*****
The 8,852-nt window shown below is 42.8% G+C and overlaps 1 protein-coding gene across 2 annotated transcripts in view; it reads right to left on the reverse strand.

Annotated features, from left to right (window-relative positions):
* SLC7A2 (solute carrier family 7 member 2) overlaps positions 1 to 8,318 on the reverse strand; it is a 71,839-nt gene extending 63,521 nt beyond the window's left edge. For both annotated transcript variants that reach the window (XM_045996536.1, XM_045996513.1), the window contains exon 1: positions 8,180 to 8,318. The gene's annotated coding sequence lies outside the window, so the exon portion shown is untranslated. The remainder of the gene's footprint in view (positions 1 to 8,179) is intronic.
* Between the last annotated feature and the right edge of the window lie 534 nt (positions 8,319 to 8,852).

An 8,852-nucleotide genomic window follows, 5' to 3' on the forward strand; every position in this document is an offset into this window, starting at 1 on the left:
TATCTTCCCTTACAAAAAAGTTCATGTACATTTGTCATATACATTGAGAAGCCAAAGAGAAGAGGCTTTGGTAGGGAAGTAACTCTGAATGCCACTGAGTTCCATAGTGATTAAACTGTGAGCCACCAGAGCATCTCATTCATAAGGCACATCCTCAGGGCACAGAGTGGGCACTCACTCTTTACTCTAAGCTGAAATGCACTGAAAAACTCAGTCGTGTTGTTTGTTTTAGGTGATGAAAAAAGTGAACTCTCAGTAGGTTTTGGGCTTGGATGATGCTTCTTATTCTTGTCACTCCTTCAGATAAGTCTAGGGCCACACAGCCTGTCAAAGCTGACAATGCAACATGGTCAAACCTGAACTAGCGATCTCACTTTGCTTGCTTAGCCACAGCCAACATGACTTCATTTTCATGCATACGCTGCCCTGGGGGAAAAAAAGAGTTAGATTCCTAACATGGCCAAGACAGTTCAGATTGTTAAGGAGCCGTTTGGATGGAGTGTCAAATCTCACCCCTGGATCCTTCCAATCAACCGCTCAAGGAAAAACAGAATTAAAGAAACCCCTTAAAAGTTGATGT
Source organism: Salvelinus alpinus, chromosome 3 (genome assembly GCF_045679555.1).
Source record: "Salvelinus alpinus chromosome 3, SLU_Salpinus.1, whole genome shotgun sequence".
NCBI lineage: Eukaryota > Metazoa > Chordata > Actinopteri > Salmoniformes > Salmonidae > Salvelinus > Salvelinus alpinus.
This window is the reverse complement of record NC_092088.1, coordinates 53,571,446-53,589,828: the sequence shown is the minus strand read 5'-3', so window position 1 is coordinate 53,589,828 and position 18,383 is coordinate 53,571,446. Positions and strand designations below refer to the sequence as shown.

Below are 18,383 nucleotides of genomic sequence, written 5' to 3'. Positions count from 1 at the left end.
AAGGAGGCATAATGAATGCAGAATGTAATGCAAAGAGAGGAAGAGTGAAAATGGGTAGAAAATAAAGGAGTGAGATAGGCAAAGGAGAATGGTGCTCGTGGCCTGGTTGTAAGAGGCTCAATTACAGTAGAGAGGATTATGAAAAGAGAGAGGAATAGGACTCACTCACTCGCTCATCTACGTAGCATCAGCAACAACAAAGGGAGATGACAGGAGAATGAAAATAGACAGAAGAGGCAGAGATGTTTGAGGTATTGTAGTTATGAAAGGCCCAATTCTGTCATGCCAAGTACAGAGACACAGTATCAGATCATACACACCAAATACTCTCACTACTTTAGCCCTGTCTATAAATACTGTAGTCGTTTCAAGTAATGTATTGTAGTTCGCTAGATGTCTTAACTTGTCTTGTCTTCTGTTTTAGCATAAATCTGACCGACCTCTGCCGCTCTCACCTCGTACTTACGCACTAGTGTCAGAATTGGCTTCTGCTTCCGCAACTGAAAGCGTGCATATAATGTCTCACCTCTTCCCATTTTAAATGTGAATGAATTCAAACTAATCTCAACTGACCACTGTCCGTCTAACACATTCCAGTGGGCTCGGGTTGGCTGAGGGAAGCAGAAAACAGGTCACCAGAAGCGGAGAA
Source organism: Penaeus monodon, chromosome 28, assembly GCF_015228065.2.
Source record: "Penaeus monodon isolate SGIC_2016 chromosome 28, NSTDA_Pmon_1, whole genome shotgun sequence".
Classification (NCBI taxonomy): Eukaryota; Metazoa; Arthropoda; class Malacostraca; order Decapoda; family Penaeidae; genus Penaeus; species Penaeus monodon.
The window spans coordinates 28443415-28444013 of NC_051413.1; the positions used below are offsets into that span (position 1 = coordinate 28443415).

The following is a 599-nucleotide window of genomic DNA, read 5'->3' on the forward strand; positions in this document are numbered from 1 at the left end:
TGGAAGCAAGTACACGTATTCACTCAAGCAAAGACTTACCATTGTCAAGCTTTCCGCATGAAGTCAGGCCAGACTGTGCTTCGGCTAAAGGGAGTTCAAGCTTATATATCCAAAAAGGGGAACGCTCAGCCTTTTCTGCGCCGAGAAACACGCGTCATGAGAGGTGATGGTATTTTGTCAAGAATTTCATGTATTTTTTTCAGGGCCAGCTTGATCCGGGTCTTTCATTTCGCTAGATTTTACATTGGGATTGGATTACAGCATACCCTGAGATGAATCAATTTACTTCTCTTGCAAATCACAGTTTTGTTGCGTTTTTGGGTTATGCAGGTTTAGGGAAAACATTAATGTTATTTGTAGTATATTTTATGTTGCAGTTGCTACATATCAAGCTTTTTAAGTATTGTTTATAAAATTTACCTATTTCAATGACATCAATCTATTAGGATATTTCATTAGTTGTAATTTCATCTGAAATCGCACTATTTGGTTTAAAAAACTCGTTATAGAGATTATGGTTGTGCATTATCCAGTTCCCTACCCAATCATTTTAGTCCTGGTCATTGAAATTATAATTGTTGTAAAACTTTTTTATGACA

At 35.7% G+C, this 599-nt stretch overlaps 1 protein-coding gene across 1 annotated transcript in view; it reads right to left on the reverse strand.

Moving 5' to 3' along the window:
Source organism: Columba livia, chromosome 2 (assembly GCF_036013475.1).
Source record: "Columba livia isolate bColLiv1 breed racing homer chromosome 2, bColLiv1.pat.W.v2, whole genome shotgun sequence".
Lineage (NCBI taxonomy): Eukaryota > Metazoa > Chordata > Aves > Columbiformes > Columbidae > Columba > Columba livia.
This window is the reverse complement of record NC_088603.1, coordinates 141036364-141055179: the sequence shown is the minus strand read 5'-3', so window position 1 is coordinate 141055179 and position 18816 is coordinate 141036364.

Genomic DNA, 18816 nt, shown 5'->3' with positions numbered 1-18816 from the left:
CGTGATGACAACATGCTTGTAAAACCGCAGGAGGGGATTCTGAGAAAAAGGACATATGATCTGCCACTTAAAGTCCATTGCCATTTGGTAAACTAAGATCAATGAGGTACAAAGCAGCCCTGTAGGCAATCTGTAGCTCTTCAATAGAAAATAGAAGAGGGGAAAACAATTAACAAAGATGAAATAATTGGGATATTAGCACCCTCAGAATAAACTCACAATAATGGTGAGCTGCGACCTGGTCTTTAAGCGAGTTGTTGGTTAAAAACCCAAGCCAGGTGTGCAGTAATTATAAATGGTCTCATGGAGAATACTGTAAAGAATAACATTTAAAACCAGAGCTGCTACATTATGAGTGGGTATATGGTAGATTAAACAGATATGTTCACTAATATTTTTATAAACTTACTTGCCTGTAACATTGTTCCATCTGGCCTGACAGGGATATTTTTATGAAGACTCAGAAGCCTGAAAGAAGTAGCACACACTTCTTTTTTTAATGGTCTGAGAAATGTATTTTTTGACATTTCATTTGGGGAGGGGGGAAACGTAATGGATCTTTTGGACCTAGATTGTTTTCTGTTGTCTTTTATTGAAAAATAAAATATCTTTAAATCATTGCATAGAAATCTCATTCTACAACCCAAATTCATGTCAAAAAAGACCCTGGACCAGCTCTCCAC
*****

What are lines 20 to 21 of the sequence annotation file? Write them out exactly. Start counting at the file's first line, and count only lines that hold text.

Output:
Moving 5' to 3' along the window:
Source organism: Columba livia, chromosome 2 (assembly GCF_036013475.1).